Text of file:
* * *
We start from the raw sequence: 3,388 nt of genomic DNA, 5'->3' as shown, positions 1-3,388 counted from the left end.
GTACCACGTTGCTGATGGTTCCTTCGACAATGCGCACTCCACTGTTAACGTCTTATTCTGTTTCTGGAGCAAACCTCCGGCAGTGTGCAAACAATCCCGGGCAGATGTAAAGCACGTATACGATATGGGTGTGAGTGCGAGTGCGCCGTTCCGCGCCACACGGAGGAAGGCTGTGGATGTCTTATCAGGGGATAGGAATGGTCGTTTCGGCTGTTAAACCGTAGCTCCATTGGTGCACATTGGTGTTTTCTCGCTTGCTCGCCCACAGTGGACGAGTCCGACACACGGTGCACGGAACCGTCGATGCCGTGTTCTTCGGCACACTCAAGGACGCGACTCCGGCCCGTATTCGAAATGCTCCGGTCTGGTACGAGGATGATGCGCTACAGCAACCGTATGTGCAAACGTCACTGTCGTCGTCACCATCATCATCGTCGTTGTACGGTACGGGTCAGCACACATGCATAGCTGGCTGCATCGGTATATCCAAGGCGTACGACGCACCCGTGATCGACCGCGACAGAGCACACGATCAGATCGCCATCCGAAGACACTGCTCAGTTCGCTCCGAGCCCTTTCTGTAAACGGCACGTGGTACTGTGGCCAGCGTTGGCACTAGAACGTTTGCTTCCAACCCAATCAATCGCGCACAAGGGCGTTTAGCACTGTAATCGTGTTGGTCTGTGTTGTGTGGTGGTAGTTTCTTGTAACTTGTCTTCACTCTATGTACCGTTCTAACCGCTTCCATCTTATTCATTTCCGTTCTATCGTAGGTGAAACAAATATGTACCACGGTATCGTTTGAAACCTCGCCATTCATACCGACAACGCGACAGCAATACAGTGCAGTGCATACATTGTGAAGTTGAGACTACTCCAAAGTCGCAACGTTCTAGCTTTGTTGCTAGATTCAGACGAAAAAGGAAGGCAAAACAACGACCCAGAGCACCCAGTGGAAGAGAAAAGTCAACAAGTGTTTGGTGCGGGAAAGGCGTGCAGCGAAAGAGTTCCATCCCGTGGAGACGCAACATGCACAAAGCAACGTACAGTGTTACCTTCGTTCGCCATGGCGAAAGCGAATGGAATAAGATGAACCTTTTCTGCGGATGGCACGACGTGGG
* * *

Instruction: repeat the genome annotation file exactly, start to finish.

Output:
We start from the raw sequence: 3,388 nt of genomic DNA, 5'->3' as shown, positions 1-3,388 counted from the left end.
GTACCACGTTGCTGATGGTTCCTTCGACAATGCGCACTCCACTGTTAACGTCTTATTCTGTTTCTGGAGCAAACCTCCGGCAGTGTGCAAACAATCCCGGGCAGATGTAAAGCACGTATACGATATGGGTGTGAGTGCGAGTGCGCCGTTCCGCGCCACACGGAGGAAGGCTGTGGATGTCTTATCAGGGGATAGGAATGGTCGTTTCGGCTGTTAAACCGTAGCTCCATTGGTGCACATTGGTGTTTTCTCGCTTGCTCGCCCACAGTGGACGAGTCCGACACACGGTGCACGGAACCGTCGATGCCGTGTTCTTCGGCACACTCAAGGACGCGACTCCGGCCCGTATTCGAAATGCTCCGGTCTGGTACGAGGATGATGCGCTACAGCAACCGTATGTGCAAACGTCACTGTCGTCGTCACCATCATCATCGTCGTTGTACGGTACGGGTCAGCACACATGCATAGCTGGCTGCATCGGTATATCCAAGGCGTACGACGCACCCGTGATCGACCGCGACAGAGCACACGATCAGATCGCCATCCGAAGACACTGCTCAGTTCGCTCCGAGCCCTTTCTGTAAACGGCACGTGGTACTGTGGCCAGCGTTGGCACTAGAACGTTTGCTTCCAACCCAATCAATCGCGCACAAGGGCGTTTAGCACTGTAATCGTGTTGGTCTGTGTTGTGTGGTGGTAGTTTCTTGTAACTTGTCTTCACTCTATGTACCGTTCTAACCGCTTCCATCTTATTCATTTCCGTTCTATCGTAGGTGAAACAAATATGTACCACGGTATCGTTTGAAACCTCGCCATTCATACCGACAACGCGACAGCAATACAGTGCAGTGCATACATTGTGAAGTTGAGACTACTCCAAAGTCGCAACGTTCTAGCTTTGTTGCTAGATTCAGACGAAAAAGGAAGGCAAAACAACGACCCAGAGCACCCAGTGGAAGAGAAAAGTCAACAAGTGTTTGGTGCGGGAAAGGCGTGCAGCGAAAGAGTTCCATCCCGTGGAGACGCAACATGCACAAAGCAACGTACAGTGTTACCTTCGTTCGCCATGGCGAAAGCGAATGGAATAAGATGAACCTTTTCTGCGGATGGCACGACGTGGG